Almost four in five school leaders have reported a problem with recruitment, a survey by the National Association of Headteachers (NAHT) has found.
The survey of 2,135 school leaders has also revealed some schools are spending up to £10,000 per vacancy on agency fees to plug shortages.
The release of the report comes as the House of Commons education select committee prepares to grill schools minister Nick Gibb, NAHT general secretary Russell Hobby and others on problems with teacher supply this morning.
In total, 79 per cent of respondents to NAHT’s second annual recruitment survey who had advertised vacancies reported recruitment problems, with 52 per cent reporting a shortage of applicants as the main reason.
More than a third of leaders (33 per cent) also said they had a problem with teachers leaving the profession, up from 15 per cent last year.
The survey also found almost half of schools used recruitment agencies, with fees averaging £3,000 per vacancy but sometimes running up to £10,000.
Mr Hobby said the research showed schools were “struggling to recruit people with the right kind of skills”.
He added: “There needs to be more investment in the professional development of teachers, both at a school and at a national and regional level.
“NAHT supports the work of the Department for Education-appointed expert group developing a standard for professional development as a first step to support schools to be more effective in arranging CPD.”
He also warned there was a “market failure in the development of senior leaders, especially head teachers”, as schools that benefit from their professional development are often not the schools that paid for it. He added: “This makes a strong case for some centralised funding of leadership development programmes.”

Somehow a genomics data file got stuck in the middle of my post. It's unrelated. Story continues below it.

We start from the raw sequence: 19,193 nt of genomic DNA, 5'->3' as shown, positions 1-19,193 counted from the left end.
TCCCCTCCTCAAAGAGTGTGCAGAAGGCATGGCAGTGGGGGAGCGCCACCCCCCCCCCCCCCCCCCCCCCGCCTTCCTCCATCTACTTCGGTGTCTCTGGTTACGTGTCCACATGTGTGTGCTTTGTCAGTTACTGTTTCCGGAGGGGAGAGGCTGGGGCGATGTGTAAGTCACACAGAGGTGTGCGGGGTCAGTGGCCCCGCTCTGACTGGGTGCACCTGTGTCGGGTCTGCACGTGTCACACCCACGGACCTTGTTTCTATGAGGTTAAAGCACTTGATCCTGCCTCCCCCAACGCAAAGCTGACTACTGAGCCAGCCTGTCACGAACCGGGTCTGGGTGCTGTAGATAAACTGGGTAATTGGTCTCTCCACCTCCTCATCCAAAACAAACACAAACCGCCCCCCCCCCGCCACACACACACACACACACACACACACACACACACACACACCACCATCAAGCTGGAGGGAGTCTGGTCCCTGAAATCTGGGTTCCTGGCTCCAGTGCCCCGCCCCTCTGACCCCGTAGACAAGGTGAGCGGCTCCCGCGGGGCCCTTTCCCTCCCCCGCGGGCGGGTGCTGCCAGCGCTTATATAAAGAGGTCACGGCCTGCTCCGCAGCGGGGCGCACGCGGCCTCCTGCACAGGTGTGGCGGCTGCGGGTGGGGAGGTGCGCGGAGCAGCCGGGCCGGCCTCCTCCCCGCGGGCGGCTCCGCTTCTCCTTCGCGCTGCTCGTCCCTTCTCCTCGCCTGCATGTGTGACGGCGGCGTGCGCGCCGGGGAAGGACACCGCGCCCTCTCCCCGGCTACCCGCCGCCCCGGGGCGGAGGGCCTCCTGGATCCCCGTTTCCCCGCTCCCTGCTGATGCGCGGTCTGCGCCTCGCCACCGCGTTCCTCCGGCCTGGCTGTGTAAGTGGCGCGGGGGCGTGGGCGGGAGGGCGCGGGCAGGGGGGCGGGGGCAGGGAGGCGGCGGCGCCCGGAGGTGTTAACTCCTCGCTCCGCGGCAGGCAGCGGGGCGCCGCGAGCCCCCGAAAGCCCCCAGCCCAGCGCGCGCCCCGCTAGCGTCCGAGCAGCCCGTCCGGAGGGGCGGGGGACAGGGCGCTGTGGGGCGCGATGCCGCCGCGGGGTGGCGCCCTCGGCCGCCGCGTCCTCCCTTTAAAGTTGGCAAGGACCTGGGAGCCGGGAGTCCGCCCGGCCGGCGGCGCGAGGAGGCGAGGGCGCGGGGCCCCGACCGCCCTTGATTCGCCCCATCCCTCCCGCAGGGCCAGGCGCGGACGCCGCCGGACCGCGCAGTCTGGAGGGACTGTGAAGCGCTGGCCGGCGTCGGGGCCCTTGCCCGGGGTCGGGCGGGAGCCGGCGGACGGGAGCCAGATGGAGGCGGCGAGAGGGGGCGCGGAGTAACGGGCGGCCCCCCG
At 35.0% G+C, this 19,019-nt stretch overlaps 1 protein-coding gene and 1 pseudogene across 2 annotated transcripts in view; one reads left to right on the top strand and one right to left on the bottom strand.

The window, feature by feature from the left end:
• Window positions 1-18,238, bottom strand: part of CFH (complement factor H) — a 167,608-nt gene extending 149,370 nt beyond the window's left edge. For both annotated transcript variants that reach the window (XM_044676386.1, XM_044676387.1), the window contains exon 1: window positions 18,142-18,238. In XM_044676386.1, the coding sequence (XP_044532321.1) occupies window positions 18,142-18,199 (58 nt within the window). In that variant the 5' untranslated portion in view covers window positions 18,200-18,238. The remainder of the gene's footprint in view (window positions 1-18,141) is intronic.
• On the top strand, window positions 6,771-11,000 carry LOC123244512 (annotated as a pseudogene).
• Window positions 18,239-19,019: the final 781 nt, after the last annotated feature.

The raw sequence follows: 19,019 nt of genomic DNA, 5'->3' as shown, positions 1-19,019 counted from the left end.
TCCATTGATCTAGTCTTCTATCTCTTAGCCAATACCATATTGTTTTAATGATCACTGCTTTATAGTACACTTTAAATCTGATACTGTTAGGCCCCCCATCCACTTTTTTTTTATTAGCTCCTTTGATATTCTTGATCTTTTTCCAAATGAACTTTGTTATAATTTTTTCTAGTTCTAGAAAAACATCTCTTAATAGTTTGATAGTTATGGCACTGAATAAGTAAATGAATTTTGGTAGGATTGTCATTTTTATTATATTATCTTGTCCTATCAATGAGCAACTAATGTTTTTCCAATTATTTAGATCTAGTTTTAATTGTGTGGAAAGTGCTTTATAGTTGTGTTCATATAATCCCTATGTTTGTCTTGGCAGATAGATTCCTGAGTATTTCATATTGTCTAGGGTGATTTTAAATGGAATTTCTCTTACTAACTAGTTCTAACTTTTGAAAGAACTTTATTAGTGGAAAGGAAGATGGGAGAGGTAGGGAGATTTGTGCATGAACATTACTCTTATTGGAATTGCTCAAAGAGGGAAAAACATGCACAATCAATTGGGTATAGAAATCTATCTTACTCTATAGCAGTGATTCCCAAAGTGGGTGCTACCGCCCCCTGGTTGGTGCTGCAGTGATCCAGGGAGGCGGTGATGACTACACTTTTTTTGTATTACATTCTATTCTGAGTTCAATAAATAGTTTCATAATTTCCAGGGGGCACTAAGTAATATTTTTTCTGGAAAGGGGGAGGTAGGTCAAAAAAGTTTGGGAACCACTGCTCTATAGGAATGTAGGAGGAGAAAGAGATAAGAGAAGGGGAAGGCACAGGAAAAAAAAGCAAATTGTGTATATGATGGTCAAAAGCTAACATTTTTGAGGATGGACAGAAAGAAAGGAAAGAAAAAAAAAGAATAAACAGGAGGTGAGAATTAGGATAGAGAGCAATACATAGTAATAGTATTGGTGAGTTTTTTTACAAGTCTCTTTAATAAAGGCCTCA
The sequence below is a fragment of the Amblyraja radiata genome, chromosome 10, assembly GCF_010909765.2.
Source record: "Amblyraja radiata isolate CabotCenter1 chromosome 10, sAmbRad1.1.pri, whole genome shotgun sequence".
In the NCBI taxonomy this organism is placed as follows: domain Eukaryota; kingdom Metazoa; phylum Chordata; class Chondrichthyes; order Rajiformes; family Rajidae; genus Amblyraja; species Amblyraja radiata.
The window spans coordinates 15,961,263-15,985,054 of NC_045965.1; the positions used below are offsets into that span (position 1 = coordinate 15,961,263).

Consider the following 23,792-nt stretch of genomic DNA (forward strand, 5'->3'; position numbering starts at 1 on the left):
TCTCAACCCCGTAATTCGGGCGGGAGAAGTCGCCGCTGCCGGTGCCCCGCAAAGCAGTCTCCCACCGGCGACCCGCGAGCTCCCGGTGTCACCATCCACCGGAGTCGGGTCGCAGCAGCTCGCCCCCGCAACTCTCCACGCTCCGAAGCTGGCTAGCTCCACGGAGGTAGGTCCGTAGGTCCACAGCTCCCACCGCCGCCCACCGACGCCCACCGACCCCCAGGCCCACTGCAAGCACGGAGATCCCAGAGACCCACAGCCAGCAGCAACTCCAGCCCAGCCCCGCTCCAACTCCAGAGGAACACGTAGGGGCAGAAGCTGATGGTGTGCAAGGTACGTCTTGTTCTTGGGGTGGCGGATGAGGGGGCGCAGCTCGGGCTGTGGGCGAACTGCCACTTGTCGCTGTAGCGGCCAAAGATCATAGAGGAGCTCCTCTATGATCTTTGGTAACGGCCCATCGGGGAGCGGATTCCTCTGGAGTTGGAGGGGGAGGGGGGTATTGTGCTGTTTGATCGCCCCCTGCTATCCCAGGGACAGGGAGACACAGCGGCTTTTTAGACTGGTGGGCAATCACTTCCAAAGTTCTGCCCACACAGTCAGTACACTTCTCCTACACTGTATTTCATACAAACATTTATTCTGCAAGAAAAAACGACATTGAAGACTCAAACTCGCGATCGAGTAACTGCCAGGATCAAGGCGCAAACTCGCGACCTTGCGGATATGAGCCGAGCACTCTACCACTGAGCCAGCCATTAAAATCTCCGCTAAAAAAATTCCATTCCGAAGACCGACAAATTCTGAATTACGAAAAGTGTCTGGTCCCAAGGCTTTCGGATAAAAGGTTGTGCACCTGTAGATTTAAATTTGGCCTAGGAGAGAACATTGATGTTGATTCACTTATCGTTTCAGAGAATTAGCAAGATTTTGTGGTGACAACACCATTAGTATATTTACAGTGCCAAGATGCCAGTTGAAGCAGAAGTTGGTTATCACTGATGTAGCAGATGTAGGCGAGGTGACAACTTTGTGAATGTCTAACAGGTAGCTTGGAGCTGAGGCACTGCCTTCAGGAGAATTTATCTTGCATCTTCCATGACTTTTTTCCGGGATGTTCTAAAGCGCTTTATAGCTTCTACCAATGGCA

“The recruitment crisis has created a growing role for teacher recruitment and supply agencies, adding cost and complexity to teacher recruitment for schools.
“NAHT will be working with agencies and schools to address the issues involved. The government should reconsider their recent decision to reduce the investment in primary sector initial teacher training and review their assumptions about the numbers of new primary teachers needed.”
A DfE spokesperson said the number of teachers in classrooms was at an “all-time high” and that England had “1,000 more graduates training in secondary subjects” and “record levels of trainees holding a first class degree”.
He added: “The vast majority of teachers stay in their roles for more than five years and more than half of those who qualified in 1996 were still in the profession 18 years later.
“The latest figures also show the number of former teachers coming back to the classroom has continued to rise year after year. As a result there are now 13,100 more full-time equivalent teachers than in 2010.”
The education committee hearing will start at 9.30am in Parliament. You can follow Schools Week’s live coverage here.